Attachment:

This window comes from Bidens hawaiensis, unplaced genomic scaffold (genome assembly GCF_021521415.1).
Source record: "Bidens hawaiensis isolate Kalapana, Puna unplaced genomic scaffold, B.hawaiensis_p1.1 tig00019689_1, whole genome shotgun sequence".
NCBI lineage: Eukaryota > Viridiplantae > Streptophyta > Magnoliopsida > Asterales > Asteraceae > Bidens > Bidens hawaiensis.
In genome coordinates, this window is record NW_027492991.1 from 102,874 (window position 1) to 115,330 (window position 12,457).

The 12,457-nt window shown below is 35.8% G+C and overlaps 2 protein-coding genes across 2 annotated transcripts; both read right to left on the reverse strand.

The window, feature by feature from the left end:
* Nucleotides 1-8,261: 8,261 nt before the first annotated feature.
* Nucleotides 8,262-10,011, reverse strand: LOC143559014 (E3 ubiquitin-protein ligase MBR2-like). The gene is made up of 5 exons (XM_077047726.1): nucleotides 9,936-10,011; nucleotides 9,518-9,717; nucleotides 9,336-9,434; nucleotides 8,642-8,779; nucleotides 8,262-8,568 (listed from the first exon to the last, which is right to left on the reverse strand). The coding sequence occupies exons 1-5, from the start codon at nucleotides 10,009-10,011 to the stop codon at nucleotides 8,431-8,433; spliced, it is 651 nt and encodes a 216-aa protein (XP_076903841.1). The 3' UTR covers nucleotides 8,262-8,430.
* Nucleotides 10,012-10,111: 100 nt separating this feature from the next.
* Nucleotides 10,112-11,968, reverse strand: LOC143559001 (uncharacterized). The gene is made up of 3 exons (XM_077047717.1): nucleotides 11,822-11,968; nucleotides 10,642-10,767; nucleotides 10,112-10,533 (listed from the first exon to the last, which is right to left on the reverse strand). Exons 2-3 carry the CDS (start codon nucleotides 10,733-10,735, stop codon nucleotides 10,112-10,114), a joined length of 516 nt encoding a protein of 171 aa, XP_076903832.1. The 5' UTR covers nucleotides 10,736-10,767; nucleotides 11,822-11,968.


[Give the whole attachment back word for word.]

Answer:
This window comes from Bidens hawaiensis, unplaced genomic scaffold (genome assembly GCF_021521415.1).
Source record: "Bidens hawaiensis isolate Kalapana, Puna unplaced genomic scaffold, B.hawaiensis_p1.1 tig00019689_1, whole genome shotgun sequence".
NCBI lineage: Eukaryota > Viridiplantae > Streptophyta > Magnoliopsida > Asterales > Asteraceae > Bidens > Bidens hawaiensis.
In genome coordinates, this window is record NW_027492991.1 from 102,874 (window position 1) to 115,330 (window position 12,457).

The 12,457-nt window shown below is 35.8% G+C and overlaps 2 protein-coding genes across 2 annotated transcripts; both read right to left on the reverse strand.

The window, feature by feature from the left end:
* Nucleotides 1-8,261: 8,261 nt before the first annotated feature.
* Nucleotides 8,262-10,011, reverse strand: LOC143559014 (E3 ubiquitin-protein ligase MBR2-like). The gene is made up of 5 exons (XM_077047726.1): nucleotides 9,936-10,011; nucleotides 9,518-9,717; nucleotides 9,336-9,434; nucleotides 8,642-8,779; nucleotides 8,262-8,568 (listed from the first exon to the last, which is right to left on the reverse strand). The coding sequence occupies exons 1-5, from the start codon at nucleotides 10,009-10,011 to the stop codon at nucleotides 8,431-8,433; spliced, it is 651 nt and encodes a 216-aa protein (XP_076903841.1). The 3' UTR covers nucleotides 8,262-8,430.
* Nucleotides 10,012-10,111: 100 nt separating this feature from the next.
* Nucleotides 10,112-11,968, reverse strand: LOC143559001 (uncharacterized). The gene is made up of 3 exons (XM_077047717.1): nucleotides 11,822-11,968; nucleotides 10,642-10,767; nucleotides 10,112-10,533 (listed from the first exon to the last, which is right to left on the reverse strand). Exons 2-3 carry the CDS (start codon nucleotides 10,733-10,735, stop codon nucleotides 10,112-10,114), a joined length of 516 nt encoding a protein of 171 aa, XP_076903832.1. The 5' UTR covers nucleotides 10,736-10,767; nucleotides 11,822-11,968.